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Singer sans attitude
The Australian

May 17-18, 1997 

Some men with very high voices find it hard to keep their feel on the ground, but not this one, reports Shirley Apthorp

Music buffs in Europe are tired of fads for hot young singers. They're picked up by pushy CD companies, hyped to within an inch of their life, and burn out before they reach a satisfying level of artistic maturity. But on one point nearly everyone agrees: Andreas Scholl is different. For a start, he's not heavily promoted. There are no soft-focus publicity posters, and if he's starting to appear on the front cover of music magazines, it's only in response to existing clamour from record buyers. Then there's his voice: Scholl is a countertenor, a rarity even in a world increasingly obsessed with historical veracity. And by no means least, there's his personality. Scholl has no patience with star-making hysteria. Both his feet are planted firmly on the ground, and he's simply not interested in being anything other than a well-mannered young guy. He can even answer tiresome questions about his high range with aplomb. Every man has a falsetto voice, he says. Being able to use it as a countertenor is simply a matter of predisposition.

"I compare it with people who have certain talents. Everybody can paint. But not everybody's a painter. Everybody can sing. But not everybody's a singer. Somehow you're given certain possibilities in your life, certain talents, and this is one talent I got."

 As a teenager in Germany, it didn't feel like a great leap from being a soprano to singing as an alto in the Kiedricher Chorbuben, or boy's choir, in his home town of Wiesbaden. His year of compulsory military service presented more problems.

"Imagine being in the army, in a room together with seven men and then starting to sing in a countertenor voice...... They get strange ideas about what has happened to you! But somehow there was a good sense of friendship and community there. I even once performed in uniform."

A regimental concert? Not exactly. "A colonel was passing by on a manoeuvre, and the sergeant who was responsible for our platoon said, 'Do you know, Colonel, we have a singer in our group?' But he didn't know what kind of voice I had. And so the colonel said, 'Okay, sing something for us.' I tried to explain, 'It's a kind of strange voice, but it comes from this English tradition of singing...I'm scared everybody will laugh if they hear me.' And he said, 'Right, this is an order: You will sing, and nobody will laugh.' So I started singing a piece, and it was a really incredible atmosphere, because nobody laughed and they were all amazed by this voice."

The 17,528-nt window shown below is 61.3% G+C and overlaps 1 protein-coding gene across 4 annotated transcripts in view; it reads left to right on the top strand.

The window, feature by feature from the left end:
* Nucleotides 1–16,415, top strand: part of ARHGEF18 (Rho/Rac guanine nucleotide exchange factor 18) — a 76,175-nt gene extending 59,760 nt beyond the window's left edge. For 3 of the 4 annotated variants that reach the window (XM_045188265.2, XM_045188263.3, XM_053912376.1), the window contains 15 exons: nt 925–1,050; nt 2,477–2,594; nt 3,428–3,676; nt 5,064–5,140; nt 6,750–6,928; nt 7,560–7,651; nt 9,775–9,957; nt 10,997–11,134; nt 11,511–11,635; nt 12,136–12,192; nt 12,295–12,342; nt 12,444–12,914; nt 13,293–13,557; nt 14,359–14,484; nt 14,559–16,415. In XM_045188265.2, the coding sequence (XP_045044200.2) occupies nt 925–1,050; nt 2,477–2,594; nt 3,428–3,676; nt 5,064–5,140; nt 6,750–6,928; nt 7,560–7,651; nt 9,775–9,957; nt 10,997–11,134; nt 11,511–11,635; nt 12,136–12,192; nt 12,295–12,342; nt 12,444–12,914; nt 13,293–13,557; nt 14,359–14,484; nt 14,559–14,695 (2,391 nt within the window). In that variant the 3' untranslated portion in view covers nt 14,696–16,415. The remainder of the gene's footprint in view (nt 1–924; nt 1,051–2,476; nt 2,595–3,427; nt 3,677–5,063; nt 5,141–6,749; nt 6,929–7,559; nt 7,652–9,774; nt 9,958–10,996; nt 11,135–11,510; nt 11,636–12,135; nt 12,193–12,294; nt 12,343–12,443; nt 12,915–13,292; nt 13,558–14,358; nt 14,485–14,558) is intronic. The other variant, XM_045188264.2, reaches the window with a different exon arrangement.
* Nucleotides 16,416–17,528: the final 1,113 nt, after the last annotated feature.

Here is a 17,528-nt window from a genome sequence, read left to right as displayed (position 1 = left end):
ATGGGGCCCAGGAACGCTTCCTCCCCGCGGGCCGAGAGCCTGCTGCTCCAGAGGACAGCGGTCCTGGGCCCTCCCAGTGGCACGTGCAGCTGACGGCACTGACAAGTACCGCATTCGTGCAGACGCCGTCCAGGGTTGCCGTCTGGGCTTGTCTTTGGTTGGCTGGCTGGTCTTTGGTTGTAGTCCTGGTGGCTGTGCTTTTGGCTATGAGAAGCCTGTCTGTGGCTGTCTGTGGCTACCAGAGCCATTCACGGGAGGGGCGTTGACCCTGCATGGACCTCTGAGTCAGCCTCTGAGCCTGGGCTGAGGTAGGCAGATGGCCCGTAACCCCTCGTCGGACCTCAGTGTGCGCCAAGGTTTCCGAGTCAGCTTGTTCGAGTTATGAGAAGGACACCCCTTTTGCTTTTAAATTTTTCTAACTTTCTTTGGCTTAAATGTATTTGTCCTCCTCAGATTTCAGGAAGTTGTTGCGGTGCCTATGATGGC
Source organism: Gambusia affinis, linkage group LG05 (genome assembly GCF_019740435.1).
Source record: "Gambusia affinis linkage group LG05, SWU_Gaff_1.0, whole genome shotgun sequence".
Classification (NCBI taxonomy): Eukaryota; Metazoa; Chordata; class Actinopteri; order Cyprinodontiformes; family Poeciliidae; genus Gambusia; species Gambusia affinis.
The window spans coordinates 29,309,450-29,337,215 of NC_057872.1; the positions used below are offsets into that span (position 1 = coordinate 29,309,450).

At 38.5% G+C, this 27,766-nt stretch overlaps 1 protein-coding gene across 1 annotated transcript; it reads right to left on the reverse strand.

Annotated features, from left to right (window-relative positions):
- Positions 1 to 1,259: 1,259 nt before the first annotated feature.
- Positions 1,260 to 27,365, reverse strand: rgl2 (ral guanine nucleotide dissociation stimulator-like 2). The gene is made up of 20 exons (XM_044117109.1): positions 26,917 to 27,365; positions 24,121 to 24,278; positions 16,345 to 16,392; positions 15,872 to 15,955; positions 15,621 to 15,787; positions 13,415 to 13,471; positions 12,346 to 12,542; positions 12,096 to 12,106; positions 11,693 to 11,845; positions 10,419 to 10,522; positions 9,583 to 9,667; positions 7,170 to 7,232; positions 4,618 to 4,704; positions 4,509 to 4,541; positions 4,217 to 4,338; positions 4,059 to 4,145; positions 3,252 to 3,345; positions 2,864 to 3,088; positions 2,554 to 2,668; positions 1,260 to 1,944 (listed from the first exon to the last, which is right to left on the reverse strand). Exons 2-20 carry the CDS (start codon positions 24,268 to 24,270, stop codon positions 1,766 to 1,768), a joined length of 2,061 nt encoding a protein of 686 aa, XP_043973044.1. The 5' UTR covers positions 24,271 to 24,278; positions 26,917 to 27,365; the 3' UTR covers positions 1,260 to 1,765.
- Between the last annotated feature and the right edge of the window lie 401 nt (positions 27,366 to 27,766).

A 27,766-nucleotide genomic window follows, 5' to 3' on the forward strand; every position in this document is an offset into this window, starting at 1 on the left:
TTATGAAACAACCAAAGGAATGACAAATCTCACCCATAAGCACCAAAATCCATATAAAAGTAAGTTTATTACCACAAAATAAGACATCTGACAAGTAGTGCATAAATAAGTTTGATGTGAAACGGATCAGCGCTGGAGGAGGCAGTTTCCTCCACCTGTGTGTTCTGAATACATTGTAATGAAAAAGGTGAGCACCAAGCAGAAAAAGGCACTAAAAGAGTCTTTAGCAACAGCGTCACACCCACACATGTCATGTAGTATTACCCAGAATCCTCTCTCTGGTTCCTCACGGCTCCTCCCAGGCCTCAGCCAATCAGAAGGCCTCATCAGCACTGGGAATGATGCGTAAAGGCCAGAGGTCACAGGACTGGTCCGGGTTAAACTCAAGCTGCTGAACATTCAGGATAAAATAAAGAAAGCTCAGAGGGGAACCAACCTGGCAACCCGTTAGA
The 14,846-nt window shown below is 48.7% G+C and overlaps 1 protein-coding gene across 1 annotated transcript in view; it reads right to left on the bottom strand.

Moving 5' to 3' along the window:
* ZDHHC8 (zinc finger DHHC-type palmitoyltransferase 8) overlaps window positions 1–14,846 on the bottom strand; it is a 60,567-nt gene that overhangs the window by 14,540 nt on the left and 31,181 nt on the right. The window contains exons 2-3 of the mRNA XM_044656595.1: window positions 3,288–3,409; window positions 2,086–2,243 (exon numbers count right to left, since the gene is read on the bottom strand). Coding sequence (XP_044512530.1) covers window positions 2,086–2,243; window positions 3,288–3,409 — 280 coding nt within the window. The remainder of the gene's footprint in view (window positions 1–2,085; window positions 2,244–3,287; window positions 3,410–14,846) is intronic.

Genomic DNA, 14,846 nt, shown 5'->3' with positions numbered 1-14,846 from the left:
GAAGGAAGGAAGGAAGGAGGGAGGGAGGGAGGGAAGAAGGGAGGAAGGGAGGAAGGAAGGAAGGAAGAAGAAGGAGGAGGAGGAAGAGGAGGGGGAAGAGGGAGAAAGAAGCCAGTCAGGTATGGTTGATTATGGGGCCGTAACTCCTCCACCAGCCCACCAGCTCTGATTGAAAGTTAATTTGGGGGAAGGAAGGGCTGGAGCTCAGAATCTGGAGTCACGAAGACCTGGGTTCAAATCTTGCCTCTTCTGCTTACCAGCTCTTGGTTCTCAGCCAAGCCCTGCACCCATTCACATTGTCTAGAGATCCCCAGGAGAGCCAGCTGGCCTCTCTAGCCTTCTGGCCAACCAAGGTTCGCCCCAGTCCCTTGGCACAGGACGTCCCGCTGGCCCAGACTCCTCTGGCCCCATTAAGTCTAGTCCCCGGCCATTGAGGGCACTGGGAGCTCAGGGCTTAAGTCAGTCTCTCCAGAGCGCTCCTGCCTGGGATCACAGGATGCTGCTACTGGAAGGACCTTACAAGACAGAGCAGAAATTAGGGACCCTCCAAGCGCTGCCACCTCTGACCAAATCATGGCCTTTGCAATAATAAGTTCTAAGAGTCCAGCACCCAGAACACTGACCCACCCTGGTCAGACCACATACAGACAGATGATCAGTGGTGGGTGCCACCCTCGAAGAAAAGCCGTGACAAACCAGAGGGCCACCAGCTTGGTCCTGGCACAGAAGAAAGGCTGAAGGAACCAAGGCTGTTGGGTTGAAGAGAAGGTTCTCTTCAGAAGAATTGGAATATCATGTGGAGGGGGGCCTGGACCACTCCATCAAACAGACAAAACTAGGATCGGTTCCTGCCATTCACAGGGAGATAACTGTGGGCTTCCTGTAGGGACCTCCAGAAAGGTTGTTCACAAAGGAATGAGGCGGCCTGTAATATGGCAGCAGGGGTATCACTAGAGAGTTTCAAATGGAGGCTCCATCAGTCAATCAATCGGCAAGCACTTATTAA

After the army came music studies at the Schola Cantorum in Basel. Nobody laughed there, either, and Scholl's progress was rapid. Soon he was being invited to perform with leading early-music groups around Europe, and a recording contract with Harmonia Mundi France followed quickly. Amazement remains a common reaction to his performances.

Critics have dubbed him the countertenor of his generation; his recordings begin to gather awards the minute they are released. Everyone agrees: his tone is golden and seamless, his technique formidable, his musicianship inspired. That he is young and beautiful is almost irrelevant - a refreshing change in a market that often sells singers as if they were supermodels.

That only leaves burn-out to worry about. But it's going too far too fast that does his peers in, and from the start Scholl has been in no hurry. For some years he favoured oratorios, with only a couple of solo numbers. His recital discs have been put together at a leisurely pace and he won't make his operatic debut until next year (at Glyndebourne).

"Natural laziness protected me from being too ambitious, because singing big parts demands a lot of time," he claims disarmingly. "I know where my limits are, and I'm getting plenty of recognition for what I'm doing. So I don't need to stick out in a solo ensemble, or behave like a diva. No singer creates his own voice. You can be proud or happy about the work you've done with this voice - learning repertoire, studying interpretation. But you should never forget that what it all comes from is something you did not earn. It's just given. This is a very healthy way of keeping from being too ambitious or vain."

Andreas Scholl appears at the Brisbane Biennial Festival of Music singing Vivaldi Vocal Masterworks with Ensemble 415 on June 1 and 4 and a recital program on June 2

Photo is from an announcement on the Festival of Music site.